Tue, Dec 22, 2015 - Page 12 News List

Time and memory are true artists

This week, we chat with an international writer and man of mystery, in a bathrobe

By Jules Quartly  /  Contributing reporter

Award-winning author Wesley Chu suspects his father would prefer him to be working at JPMorgan rather than on science fiction novels.

Photo courtesy of Wesley Chu

It’s 11pm in Taipei but 10am in Chicago, where the award-winning author Wesley Chu (朱恆昱) is as usual in his “cave,” looking a little frayed around the edges. It’s not just the bathrobe, which has been ripped at the elbow by his dog. Handsome enough to have modeled and been cast in minor Hollywood movie roles, Chu has bed hair, a full beard and that dazed look of someone who has just woken up — or worked all night.

Framed by groaning bookshelves and sitting in his comfy chair, it would appear that the life of a science fiction writer is about letting go, being free to imagine time-bending scenarios and characters that crisscross the universe in search of derring-do. But it’s not quite that simple.

We have been emailing back and forth for weeks and after text messaging on Google Hangouts we agree to a “face-to-face” interview. If it was the 20th century, this would not be happening. In fact, it would be thought of as science fiction.

Born in mid-1970s Taipei, Chu was initially brought up in Chiayi by his grandparents because his father was studying in the US. He recalls the convenience store his grandfather owned, a chicken coop, an out-house and “biting the nose of the principal’s son because he took my toy.” At the tender age of five he joined his parents in Nebraska, but still considers himself Taiwanese, and Taiwanese-American.

Fast forward to the tail end of the 1990s and Chu had graduated from the University of Illinois with a degree in management information systems. He would go on to work as a consultant and software engineer before joining Bank of America and becoming an associate vice president.

Comfortable. Yes. Successful. Yes. But it wasn’t the life Chu wanted. In fact, he hated it. His original plan was to be a writer but his father dissuaded him, worried he would “suffer” financially as an artist. The filial son suspects that even now his father would prefer that he was working at JPMorgan rather than on fiction. Odd for an English professor to think this, you might say, but entirely in character for a “Tiger Dad.”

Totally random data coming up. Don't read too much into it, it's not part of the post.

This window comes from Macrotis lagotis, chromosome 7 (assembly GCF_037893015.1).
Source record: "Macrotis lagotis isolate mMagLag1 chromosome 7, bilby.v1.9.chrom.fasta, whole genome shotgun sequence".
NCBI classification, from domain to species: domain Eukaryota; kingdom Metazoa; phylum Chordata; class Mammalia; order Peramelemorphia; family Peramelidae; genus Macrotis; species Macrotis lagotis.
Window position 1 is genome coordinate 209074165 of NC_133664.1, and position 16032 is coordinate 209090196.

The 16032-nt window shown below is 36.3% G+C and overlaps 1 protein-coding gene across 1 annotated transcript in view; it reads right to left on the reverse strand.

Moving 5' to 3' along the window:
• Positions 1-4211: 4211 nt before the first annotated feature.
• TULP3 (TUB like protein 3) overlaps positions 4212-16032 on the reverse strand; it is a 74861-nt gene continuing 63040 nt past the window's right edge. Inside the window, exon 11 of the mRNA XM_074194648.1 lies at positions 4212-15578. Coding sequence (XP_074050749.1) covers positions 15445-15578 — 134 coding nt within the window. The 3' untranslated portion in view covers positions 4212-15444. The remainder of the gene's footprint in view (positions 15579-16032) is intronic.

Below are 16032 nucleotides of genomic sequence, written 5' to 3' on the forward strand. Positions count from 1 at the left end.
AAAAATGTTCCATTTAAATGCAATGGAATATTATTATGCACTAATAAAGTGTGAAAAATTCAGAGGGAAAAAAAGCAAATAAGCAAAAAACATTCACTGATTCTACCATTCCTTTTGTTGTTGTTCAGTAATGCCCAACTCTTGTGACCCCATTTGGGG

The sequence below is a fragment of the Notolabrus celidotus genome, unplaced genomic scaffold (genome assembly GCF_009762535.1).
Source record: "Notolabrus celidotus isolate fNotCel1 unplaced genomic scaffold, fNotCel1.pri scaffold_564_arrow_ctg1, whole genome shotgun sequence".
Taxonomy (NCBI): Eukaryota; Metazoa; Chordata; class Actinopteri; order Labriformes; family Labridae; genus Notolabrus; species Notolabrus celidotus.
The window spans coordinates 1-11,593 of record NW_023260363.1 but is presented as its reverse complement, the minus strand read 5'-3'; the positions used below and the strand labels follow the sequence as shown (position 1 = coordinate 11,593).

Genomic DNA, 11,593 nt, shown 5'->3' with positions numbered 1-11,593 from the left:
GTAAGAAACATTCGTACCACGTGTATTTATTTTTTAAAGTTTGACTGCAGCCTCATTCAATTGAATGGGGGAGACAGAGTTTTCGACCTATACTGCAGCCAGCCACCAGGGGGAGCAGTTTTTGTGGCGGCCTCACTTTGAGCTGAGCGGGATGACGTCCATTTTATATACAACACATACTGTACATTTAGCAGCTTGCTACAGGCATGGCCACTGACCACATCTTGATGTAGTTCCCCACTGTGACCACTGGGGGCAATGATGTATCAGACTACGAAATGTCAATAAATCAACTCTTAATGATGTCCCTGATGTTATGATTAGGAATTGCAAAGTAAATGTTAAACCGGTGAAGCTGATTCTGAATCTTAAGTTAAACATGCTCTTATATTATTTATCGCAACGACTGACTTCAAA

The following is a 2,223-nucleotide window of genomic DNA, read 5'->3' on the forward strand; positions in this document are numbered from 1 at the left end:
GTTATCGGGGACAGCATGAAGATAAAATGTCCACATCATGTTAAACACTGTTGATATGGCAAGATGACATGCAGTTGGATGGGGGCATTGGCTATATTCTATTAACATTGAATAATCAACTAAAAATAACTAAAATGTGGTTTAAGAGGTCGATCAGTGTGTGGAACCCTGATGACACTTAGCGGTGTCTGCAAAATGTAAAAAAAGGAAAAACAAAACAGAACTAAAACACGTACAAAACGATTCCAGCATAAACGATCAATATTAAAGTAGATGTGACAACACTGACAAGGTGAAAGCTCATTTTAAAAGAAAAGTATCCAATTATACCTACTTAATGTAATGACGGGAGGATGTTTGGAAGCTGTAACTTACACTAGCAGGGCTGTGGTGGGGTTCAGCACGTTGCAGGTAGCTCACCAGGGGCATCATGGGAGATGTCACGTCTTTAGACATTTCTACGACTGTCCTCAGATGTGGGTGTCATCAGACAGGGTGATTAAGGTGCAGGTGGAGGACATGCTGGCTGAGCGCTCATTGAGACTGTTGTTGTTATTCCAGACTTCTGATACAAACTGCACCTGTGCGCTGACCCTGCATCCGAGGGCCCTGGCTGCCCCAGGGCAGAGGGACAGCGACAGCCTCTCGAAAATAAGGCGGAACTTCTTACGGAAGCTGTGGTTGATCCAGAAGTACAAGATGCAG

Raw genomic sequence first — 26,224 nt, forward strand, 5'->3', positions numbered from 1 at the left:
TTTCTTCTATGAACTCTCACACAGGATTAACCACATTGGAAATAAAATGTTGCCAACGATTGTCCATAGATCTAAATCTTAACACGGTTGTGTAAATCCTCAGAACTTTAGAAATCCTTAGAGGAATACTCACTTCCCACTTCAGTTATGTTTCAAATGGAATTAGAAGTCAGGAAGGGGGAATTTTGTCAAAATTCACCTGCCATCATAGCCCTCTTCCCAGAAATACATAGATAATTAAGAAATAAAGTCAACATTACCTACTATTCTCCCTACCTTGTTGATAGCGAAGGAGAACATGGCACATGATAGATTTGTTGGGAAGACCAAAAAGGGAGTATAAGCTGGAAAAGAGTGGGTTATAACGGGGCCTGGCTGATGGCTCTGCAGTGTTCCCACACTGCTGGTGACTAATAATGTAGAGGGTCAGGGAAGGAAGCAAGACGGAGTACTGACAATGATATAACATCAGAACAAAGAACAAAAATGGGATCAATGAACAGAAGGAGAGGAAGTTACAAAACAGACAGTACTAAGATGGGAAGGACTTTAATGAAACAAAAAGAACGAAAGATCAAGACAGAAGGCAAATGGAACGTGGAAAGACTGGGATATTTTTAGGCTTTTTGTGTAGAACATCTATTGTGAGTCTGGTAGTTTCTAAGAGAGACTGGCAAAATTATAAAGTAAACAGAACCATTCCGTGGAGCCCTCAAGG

To get the ball rolling during our face-to-face, I point out the obvious and ask: “It really is true then that authors roll around in a bathrobe all day and essentially think great thoughts?”

“Yes, it’s fantastic. Going to work is a walk of 40 steps,” Chu says.

“Well, those 40 steps can be a challenge, I’m sure, but don’t you miss the cut and thrust of cubicle politics, the rustle of spreadsheets and the endless meetings?” I ask.

“Not one red second. It’s a different politics now, there’s publishing politics. If anything, it’s sometimes worse,” Chu says.

“You’re dealing with people who are very close to their work. In business and corporations, at least in business it’s just business. In publishing, especially for the writers, their books are like children,” he adds.

Chu is technically a SFF (science fiction and fantasy) author, and a “high concept” or “big idea” writer, meaning he comes up with plausible alternate realities, particularly those in which some kind of compelling innovation has taken place. His characters are strong and full of personality. They clash, strive and evolve according to how events play out in the novel.

His prose has a cinematic style, meaning while reading you can imagine how it would play in the movie theater. He is quite insistent that his writing style is natural rather than the result of having one eye on a big payday, saying, “It’s just the way my voice comes out.”

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